Brent Bozell

Judge just the opening for yourself: "I want to speak to you today about war and empire … (W)e are embarking on an occupation that if history is any guide will be as damaging to our souls as it will be to our prestige and power and security … (As) our empire expands we become pariahs, tyrants to others weaker than ourselves… We have forfeited the goodwill, the empathy the world felt for us after 9-11 … (W)e are part now of a dubious troika in the war against terror with Vladimir Putin and Ariel Sharon, two leaders who do not shrink in Palestine or Chechnya from carrying out acts of gratuitous and senseless violence."

If that can be defined as simply "antiwar," then bin Laden is anti-skyscraper.

"This is a war of liberation in Iraq," Hedges droned on, "but it is a war now of liberation of Iraqis from American occupation." This isn't the 1960s, Jane Fonda's not around; there's no talk of Amerika, and this isn't Vietnam.

Yet this New York Times reporter's thinking is firmly rooted in that worldview. Last October, Hedges was interviewed on the Bill-Moyers-funded leftist Web site and said this of that era: "The defeat in Vietnam made us a better nation and a better people … We were forced to accept very unpleasant truths about ourselves -- our own capacity for evil. I think that that process, especially during the Reagan years, began to disintegrate."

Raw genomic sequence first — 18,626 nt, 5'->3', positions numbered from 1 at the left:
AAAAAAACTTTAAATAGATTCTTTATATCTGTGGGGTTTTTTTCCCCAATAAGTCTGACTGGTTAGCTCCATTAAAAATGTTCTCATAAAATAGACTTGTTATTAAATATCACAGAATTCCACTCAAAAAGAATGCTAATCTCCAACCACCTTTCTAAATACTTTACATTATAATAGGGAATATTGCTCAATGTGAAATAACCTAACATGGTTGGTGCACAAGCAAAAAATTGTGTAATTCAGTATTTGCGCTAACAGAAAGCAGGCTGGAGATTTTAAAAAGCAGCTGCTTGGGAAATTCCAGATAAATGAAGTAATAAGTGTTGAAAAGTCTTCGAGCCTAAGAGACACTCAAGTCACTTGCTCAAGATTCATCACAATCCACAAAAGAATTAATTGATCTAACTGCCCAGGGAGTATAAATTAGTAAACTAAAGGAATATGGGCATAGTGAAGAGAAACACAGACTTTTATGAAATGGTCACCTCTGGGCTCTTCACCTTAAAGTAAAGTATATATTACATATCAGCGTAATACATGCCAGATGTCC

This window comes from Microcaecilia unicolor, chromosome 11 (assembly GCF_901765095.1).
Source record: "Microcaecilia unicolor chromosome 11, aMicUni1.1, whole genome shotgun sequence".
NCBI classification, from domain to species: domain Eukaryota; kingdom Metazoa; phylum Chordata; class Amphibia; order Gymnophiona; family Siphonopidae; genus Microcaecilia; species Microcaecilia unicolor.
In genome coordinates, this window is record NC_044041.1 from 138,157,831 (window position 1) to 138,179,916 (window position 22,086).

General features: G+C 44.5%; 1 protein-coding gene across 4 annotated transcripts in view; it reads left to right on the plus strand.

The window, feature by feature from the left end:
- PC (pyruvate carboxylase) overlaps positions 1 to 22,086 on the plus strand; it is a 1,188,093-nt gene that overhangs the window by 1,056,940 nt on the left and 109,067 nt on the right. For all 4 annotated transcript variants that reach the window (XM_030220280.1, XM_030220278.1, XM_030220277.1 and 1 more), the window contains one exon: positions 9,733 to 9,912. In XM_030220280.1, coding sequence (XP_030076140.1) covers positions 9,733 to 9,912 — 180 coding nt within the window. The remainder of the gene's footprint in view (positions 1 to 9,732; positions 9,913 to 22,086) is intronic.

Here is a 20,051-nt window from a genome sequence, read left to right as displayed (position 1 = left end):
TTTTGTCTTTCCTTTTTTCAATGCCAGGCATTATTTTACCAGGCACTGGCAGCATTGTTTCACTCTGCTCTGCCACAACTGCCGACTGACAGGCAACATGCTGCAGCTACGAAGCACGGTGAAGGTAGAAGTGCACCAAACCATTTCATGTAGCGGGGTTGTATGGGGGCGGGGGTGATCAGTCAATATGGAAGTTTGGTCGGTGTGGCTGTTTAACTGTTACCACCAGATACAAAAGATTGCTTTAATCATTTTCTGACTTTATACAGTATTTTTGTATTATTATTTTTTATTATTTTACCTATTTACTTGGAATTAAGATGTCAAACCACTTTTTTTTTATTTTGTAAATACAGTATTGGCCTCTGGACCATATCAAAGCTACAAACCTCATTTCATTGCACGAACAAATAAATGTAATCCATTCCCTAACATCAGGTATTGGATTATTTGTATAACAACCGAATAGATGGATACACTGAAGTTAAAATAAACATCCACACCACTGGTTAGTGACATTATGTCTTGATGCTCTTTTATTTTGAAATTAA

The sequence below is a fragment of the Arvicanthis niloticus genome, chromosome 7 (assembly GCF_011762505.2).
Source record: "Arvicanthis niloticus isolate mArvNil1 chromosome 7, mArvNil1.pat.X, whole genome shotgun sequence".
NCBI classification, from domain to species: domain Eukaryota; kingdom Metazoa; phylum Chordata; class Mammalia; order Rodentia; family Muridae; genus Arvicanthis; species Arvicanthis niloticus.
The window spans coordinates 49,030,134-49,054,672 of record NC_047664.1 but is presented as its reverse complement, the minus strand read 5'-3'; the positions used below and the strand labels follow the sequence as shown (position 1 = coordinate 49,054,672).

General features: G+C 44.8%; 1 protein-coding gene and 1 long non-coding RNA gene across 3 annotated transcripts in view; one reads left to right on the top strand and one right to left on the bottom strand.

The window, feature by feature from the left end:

No, this man isn't just "antiwar." In a very real way he opposes the American ideal -- condemning her "evil" while celebrating her defeat in the hopes that by rejecting our American identity we could become … better.

How saddened he must be by America's youth, who booed him off the stage and who obviously aren't buying his radicalism. How tone deaf he must be not to realize the degree to which he was offending his audience. "I didn't expect that," he said. "How can you expect to have anyone climb on the stage and turn your mike off?"

And what of the Gray Lady herself? Times director Clay Waters points out this delicious irony: On Monday, May 19, the paper carried a captioned photograph of graduates walking out of a St. Joseph's University commencement to protest a speech by Sen. Rick Santorum, but has yet to say a thing about its own reporter being gonged. "All the news that's fit to print" my eye.

Brent Bozell

Founder and President of the Media Research Center, Brent Bozell runs the largest media watchdog organization in America.
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